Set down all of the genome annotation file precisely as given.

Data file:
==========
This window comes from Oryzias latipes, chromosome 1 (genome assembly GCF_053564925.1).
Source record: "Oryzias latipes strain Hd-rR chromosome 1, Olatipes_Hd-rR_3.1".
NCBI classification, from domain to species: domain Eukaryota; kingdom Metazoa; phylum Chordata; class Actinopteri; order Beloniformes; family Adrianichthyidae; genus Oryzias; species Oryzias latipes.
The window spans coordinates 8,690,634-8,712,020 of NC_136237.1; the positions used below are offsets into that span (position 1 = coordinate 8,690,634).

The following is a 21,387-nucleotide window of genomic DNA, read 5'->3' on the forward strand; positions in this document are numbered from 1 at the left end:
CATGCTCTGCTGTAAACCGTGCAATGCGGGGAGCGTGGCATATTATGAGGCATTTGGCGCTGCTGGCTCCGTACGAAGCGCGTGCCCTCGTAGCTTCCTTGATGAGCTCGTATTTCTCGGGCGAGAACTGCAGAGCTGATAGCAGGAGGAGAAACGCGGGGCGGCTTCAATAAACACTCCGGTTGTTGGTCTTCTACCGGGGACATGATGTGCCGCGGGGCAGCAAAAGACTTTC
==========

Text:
This window comes from Oryzias latipes, chromosome 1 (genome assembly GCF_053564925.1).
Source record: "Oryzias latipes strain Hd-rR chromosome 1, Olatipes_Hd-rR_3.1".
NCBI classification, from domain to species: domain Eukaryota; kingdom Metazoa; phylum Chordata; class Actinopteri; order Beloniformes; family Adrianichthyidae; genus Oryzias; species Oryzias latipes.
The window spans coordinates 8,690,634-8,712,020 of NC_136237.1; the positions used below are offsets into that span (position 1 = coordinate 8,690,634).

The following is a 21,387-nucleotide window of genomic DNA, read 5'->3' on the forward strand; positions in this document are numbered from 1 at the left end:
CATGCTCTGCTGTAAACCGTGCAATGCGGGGAGCGTGGCATATTATGAGGCATTTGGCGCTGCTGGCTCCGTACGAAGCGCGTGCCCTCGTAGCTTCCTTGATGAGCTCGTATTTCTCGGGCGAGAACTGCAGAGCTGATAGCAGGAGGAGAAACGCGGGGCGGCTTCAATAAACACTCCGGTTGTTGGTCTTCTACCGGGGACATGATGTGCCGCGGGGCAGCAAAAGACTTTC